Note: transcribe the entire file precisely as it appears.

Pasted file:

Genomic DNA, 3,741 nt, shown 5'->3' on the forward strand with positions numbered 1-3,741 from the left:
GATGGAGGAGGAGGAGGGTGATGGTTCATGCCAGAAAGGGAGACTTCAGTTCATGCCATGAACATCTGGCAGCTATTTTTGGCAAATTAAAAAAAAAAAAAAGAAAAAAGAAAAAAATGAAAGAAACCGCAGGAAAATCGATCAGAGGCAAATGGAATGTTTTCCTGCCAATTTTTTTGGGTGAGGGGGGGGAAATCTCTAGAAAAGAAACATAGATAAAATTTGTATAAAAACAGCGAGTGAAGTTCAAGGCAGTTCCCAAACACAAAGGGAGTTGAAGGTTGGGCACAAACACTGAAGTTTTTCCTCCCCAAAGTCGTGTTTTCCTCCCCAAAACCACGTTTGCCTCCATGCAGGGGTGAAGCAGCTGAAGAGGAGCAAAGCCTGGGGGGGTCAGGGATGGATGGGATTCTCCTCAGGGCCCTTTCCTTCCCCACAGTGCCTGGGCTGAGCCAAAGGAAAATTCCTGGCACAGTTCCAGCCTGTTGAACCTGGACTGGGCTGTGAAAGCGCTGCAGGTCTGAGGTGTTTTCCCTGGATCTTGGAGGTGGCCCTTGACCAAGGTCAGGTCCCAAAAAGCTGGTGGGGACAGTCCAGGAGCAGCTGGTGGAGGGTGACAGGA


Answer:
Genomic DNA, 3,741 nt, shown 5'->3' on the forward strand with positions numbered 1-3,741 from the left:
GATGGAGGAGGAGGAGGGTGATGGTTCATGCCAGAAAGGGAGACTTCAGTTCATGCCATGAACATCTGGCAGCTATTTTTGGCAAATTAAAAAAAAAAAAAAGAAAAAAGAAAAAAATGAAAGAAACCGCAGGAAAATCGATCAGAGGCAAATGGAATGTTTTCCTGCCAATTTTTTTGGGTGAGGGGGGGGAAATCTCTAGAAAAGAAACATAGATAAAATTTGTATAAAAACAGCGAGTGAAGTTCAAGGCAGTTCCCAAACACAAAGGGAGTTGAAGGTTGGGCACAAACACTGAAGTTTTTCCTCCCCAAAGTCGTGTTTTCCTCCCCAAAACCACGTTTGCCTCCATGCAGGGGTGAAGCAGCTGAAGAGGAGCAAAGCCTGGGGGGGTCAGGGATGGATGGGATTCTCCTCAGGGCCCTTTCCTTCCCCACAGTGCCTGGGCTGAGCCAAAGGAAAATTCCTGGCACAGTTCCAGCCTGTTGAACCTGGACTGGGCTGTGAAAGCGCTGCAGGTCTGAGGTGTTTTCCCTGGATCTTGGAGGTGGCCCTTGACCAAGGTCAGGTCCCAAAAAGCTGGTGGGGACAGTCCAGGAGCAGCTGGTGGAGGGTGACAGGA